Sunday, November 30, 2008
Wednesday, November 19, 2008
- 4:40 pm: Three Israeli aircrafts coming from the west fly over Tripoli, Zgharta, Bshari, and the cedars region up to Baalbak; aircrafts later flew out of the region over Lebanese waters.
[these are way in the north of the country--the border with Israel is in the south]
- 4:34pm: Security forces find an 81 mm shell inside a trash barrel in Tyre.
And, Tom will not want me to share this, but he was invited to participate in a swim race at our gym. It was the 10th anniversary of the place and there were all kinds of things going on. He was not wild about the idea, and up to the last minute wasn't sure he would do it. And it turned out to be the day after a strenuous hike, so the muscles weren't raring to go. But he went for it, and was beaten by half a length by a man 25 years younger who used to be on a swim team in high school. Go Gnarlo!
Monday, November 17, 2008
- 1:20pm A Lebanese air force Hawker Hunter jet fighter roamed the Lebanese skies as part of a drill ahead of Independence Day.
- 1:44pm Four Israeli warplanes flew over the Chouf Mountains, the Bekaa Valley and southern Lebanon.
Typical listings in the online news.
Beautiful country, home of the Druze. It was only 12 km (7 1/2 km) but felt (to me anyway) like lots more--plenty of uphill.
Above, me with MJ.
Monday, November 10, 2008
Arabic class continues. I’m in a one on one tutorial now with a Palestinian teacher. She’s very good, but I wonder if anything is sinking in or not. A well-meaning neighborhood shopkeeper who knows I am studying invited me into his shop and labeled the fruits and vegetables I had just purchased. He has offered to help me learn but as he has no real patience and fluent English, it’s not likely to help much. What I need is Talk Time like we used to hold for the refugees at Tacoma Community House. I try to string sentences together but every fourth word comes out in Thai…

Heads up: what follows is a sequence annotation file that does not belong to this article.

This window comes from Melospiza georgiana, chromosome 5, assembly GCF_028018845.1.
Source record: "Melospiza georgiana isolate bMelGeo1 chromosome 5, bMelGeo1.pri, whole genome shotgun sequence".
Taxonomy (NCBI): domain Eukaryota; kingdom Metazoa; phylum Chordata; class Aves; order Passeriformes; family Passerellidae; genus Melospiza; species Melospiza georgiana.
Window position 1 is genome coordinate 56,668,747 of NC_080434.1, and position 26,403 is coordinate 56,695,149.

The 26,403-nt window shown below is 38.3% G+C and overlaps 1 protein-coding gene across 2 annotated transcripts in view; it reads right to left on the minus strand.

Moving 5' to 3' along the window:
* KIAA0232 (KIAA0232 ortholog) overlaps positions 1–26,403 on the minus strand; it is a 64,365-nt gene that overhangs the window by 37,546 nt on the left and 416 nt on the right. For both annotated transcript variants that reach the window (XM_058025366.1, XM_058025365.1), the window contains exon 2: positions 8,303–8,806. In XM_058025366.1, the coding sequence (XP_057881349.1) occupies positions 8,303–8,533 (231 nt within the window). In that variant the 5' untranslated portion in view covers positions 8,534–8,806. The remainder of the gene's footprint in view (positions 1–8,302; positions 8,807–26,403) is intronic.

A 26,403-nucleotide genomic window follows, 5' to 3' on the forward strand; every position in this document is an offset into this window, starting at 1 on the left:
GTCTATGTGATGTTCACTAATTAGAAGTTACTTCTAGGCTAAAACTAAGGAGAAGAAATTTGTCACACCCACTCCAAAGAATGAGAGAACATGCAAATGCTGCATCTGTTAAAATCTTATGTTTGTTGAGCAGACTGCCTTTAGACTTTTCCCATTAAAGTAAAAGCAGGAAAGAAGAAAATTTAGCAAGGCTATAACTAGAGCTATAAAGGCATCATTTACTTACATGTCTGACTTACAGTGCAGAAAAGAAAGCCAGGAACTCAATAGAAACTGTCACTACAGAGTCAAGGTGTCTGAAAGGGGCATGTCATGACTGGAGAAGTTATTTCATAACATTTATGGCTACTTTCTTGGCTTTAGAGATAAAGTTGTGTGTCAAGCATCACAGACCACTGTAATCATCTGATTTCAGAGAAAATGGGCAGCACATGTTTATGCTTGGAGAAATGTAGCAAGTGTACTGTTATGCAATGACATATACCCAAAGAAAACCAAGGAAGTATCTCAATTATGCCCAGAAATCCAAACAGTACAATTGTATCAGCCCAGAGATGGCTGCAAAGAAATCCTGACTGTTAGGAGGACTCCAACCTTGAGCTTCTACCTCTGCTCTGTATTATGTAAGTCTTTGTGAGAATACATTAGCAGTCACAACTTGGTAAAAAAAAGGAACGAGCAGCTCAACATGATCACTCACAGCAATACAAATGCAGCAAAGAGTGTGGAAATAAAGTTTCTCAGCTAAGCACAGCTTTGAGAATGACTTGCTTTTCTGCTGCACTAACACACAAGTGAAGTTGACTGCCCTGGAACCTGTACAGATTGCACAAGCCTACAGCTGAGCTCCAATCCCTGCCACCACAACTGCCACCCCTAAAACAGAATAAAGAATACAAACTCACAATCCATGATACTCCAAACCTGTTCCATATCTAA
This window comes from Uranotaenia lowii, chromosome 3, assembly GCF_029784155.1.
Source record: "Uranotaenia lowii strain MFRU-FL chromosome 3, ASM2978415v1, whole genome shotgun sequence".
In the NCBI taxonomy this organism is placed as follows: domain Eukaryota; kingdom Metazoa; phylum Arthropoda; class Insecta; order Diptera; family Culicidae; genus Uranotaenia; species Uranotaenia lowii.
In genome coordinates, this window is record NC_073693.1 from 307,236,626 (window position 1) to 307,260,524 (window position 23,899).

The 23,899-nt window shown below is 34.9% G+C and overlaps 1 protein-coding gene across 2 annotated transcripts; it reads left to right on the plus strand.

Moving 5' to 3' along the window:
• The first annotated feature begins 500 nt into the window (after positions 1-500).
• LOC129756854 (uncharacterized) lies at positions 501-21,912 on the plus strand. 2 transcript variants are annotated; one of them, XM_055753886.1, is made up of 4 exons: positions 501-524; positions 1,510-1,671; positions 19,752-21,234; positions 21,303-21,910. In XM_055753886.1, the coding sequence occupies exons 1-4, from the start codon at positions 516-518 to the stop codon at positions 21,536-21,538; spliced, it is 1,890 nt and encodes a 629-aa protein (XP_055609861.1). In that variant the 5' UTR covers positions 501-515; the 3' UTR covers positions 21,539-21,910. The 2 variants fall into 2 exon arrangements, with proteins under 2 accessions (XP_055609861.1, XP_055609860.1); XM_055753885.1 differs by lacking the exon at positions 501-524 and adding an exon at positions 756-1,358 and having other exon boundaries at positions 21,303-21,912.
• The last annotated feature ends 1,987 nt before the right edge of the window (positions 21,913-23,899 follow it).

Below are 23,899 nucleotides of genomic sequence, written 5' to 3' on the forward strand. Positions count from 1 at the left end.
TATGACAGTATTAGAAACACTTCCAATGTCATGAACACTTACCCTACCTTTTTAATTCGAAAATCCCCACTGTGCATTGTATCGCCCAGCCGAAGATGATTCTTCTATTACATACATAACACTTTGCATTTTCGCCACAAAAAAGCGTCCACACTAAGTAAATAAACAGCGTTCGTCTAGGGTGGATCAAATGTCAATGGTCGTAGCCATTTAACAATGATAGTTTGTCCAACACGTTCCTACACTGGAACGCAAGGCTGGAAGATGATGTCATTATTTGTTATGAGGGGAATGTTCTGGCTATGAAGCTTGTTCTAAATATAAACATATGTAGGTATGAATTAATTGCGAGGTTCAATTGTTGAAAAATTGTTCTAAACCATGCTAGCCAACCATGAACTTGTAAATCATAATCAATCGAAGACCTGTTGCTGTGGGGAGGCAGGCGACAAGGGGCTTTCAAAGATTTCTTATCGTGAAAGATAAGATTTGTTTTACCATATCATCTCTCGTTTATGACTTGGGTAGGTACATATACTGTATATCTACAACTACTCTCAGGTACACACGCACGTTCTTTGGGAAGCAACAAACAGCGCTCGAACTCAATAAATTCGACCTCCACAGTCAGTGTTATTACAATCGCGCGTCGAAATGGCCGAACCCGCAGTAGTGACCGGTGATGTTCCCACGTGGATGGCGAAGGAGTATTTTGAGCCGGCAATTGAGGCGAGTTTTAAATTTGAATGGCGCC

Tom had a great hike on Sunday up to Bcharre in the north. 13 kilometers, but not much up and down so very relaxing.
Other news: the American Community School in Damascus was closed by the Syrian government following a US attack on “insurgents” inside Syria on the border with Iraq. ACS in Beirut is getting around 30 students from the closed school, so Tom and others have been busy preparing for them,
Wednesday, November 5, 2008
We went north last weekend on an olive harvesting and oil tasting trip, in the far north of the country. Fun, because we went way south last weekend, and usually we go somewhere in the middle. We went beyond Tripoli, a familiar journey for me, and turned inland for another 40 minutes or so. Just north of Tripoli we passed by Nahr el-Bared, the refugee camp K worked with UNRWA on. The photo isn’t very clear but perhaps you can see the flattened buildings. The whole camp is like that still. 30,000 people are still without homes.
K went to a conference at AUB (American University of Beirut) last week, attended by most of the authors of the book she is editing--16 people, all men, from 7 mostly Middle East countries. The topic of the book is the lack of democracy in Arab countries, but it is coming out of the Institute of Financial Economics at AUB. It looks especially at the effects of oil wealth and conflicts on democracy. Anyway, she found out the book will be translated into Arabic. Wow. Her contract has been extended to December.
T found out that the high school principal position has opened at the school for next year and is looking into it. We have made no plans for next year yet, though the school is on bended knee hoping he will stay. He is trusted and admired, and has brought the academic support team to a new level. He is also now chair of the School Improvement Team.
Back to the olives…a knowledgeable and infectiously enthusiastic young man introduces us to his family’s 100 hectares (~250 acres) of olives. His family has harvested olives in the area since 1800. Some of the olives are organic, for sale in the US, UK and France--but not in Lebanon. These use goat manure for fertilizer. There are different varieties, green and black, larger, smaller, and
A Filipino lady worker befriended me and showed us around. She has lived and worked here for six years. On a recent trip to the Philippines (she has gone back twice) she married. She is hoping her new husband will be able to join her here soon.
We toured two press operations, one traditional where they are ground between two huge stones (below)
And then we had to taste them, right? A sumptuous mezze meal followed. Ahhhh.
We had a tour of the very picturesque village of Baino, and even traipse into the backyard of a man who tends a single tree that bears 500 kilos (1100 pounds) of olives!. Photo at left shows K and T in front of the tree.
Random signs spotted in our travels:
Ghost car rental
Milk Time (a coffee shop)
Sea, Sand and Sun--Sexy
Babe Garden (a nursery)
Outpack Soul (on a t-shirt)